• (cs)

    "temorary_file_name_name", "bignumberjustincase" and "FILE111"...

    Classic.

  • (cs) in reply to RevMike
    But then he'd be using shift operators on these things, a WTF in itself.

    It's not the shift operator here, it quite obviously the streaming operator.
    Yeah, its definition of it as a streaming operator isn't hardcoded in the compiler like it's definition as the shifting operator for numeric datatypes, but this is a very specious argument.

    Oh, operator overloading?  That makes everything much more readable.


    I totally agree.
    vector = vector1 + vector2 * scale
    is barely understandable compared to something like
    vector = vector1.add( vector2.multiply( scale ) ).
  • Alun Jones (unregistered) in reply to paranoidgeek

    paranoidgeek:
    Anonymous:
    Not to defend the code, or the technique but I always like finding a bright side of things... I'd like to point out that the general technique has one advantage that sprintf does not: you can allocate exactly the amount of memory that you need to hold an arbitrarily formatted string. sprintf(buf, "%f", f); // How many bytes for buf?

    snprintf.

    int snprintf(char *str, size_t size, const char *format, ...);

    Uh... no.

    snprintf allows you to avoid overflowing your allocation, by telling the function how much you allocated, yes.  What it does not do, that "Anonymous" was trying to suggest, is actually tell you how many bytes the sprintf operation will be creating.

    There's a difference between calculating the allocated size before allocating it, and allocating first, then detecting an overflow afterwards.

  • (cs)

    Now, see, I would have implemented this one a little bit differently. If you're using bignumberjustincase, why not go for:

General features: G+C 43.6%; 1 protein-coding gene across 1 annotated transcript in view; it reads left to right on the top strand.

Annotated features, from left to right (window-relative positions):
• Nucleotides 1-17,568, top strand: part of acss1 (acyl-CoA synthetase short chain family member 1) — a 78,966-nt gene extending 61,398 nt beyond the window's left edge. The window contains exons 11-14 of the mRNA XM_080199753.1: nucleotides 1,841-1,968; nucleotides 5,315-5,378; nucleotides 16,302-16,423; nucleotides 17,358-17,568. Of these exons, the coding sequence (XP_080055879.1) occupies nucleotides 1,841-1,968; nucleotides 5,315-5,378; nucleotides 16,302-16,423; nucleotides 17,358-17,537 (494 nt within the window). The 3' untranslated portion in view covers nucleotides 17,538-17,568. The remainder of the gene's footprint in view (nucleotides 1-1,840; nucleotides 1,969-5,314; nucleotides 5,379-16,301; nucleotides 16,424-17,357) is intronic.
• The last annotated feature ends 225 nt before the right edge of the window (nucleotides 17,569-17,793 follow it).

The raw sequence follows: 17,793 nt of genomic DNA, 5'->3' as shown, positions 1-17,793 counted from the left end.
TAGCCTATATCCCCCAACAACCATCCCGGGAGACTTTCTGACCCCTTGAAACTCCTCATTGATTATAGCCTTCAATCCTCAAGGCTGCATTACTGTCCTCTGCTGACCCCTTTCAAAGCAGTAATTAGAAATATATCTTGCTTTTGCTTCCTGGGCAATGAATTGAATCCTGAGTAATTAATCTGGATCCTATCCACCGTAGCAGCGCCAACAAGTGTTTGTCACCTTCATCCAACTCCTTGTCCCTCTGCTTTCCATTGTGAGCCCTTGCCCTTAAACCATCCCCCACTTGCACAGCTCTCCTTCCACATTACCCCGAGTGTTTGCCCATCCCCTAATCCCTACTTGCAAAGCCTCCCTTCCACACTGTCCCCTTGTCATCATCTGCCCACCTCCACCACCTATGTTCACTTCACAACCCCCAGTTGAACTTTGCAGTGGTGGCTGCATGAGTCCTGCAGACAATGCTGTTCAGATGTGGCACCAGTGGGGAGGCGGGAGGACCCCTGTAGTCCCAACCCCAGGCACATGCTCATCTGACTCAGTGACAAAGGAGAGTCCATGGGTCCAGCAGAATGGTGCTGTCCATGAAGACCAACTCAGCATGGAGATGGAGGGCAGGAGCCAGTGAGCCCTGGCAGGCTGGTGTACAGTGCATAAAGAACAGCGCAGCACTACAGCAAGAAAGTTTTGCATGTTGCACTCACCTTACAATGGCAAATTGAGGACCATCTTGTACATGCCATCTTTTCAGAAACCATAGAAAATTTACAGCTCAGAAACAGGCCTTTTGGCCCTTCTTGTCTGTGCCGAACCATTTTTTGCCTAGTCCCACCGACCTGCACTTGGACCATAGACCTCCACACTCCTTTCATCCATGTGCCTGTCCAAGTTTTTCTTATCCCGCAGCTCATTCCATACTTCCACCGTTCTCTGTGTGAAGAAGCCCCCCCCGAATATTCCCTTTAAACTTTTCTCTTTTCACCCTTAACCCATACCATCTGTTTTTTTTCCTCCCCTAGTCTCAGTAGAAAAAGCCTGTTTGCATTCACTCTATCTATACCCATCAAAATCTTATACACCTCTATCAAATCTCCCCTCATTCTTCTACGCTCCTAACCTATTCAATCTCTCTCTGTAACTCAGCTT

largeintegerifweneedit

    humongousvaluecauseyouneverknow

    gargantuandoubletoprotectusfromunexpectedsitutationskindalikeyouknowright

    [H]

  • Morbii (unregistered)

    I love how he opens the file with several different handles and only closes one of them (twice, to boot!)

    As mentioned, sprintf can be bad if you don't know what you're dealing with length-wise.  I'd love to see him try to figure out snprintf, though (especially if the string ended without a NULL terminator!)

  • (cs) in reply to Zlodo
    Zlodo:
    But then he'd be using shift operators on these things, a WTF in itself.

    It's not the shift operator here, it quite obviously the streaming operator.
    Yeah, its definition of it as a streaming operator isn't hardcoded in the compiler like it's definition as the shifting operator for numeric datatypes, but this is a very specious argument.

    Oh, operator overloading?  That makes everything much more readable.


    I totally agree.
    vector = vector1 + vector2 * scale
    is barely understandable compared to something like
    vector = vector1.add( vector2.multiply( scale ) ).


    So tell me, what does vector1 * vector2 evaluate to?
  • a0a (unregistered)

    I love his way of pragmatic programming.. you can tell he just KNOWS what the code is doing properly.  After all, he probably fed all his 31337 values into it..

    You made my day again, Alex.


  • Anomalous Cowherd (unregistered) in reply to Alun Jones
    Anonymous:

    snprintf allows you to avoid overflowing your allocation, by telling the function how much you allocated, yes.  What it does not do, that "Anonymous" was trying to suggest, is actually tell you how many bytes the sprintf operation will be creating.

    There's a difference between calculating the allocated size before allocating it, and allocating first, then detecting an overflow afterwards.



    snprintf returns the number of characters that would have been written had the buffer been large enough.

    size_t sz = snprintf(NULL, 0, fmt, ...) + 1;
    char *s = malloc(sz);

    if (s)
       snprintf(s, sz, fmt, ...);

    Many platforms provide asprintf(), which does the above for you.
  • (cs)

    I still don't understand how someone who knows how to use the variable argument list doesn't know about sprintf... This dude had to be on crack. That is the only logical explanation. There is just so much wrong with this code that it hurts me to look at it. To actually think that this person has/had a job is astounding. Are college professors passing people in programming courses just because they have to? Are they using grading curves? If no one in the class can code, then no one should pass. Grading coding and math clases on scales is what produces code like this. No good can come of it!

    bignumberjustincase has got to be THE absolute WORST name for ANY variable EVER... EVER!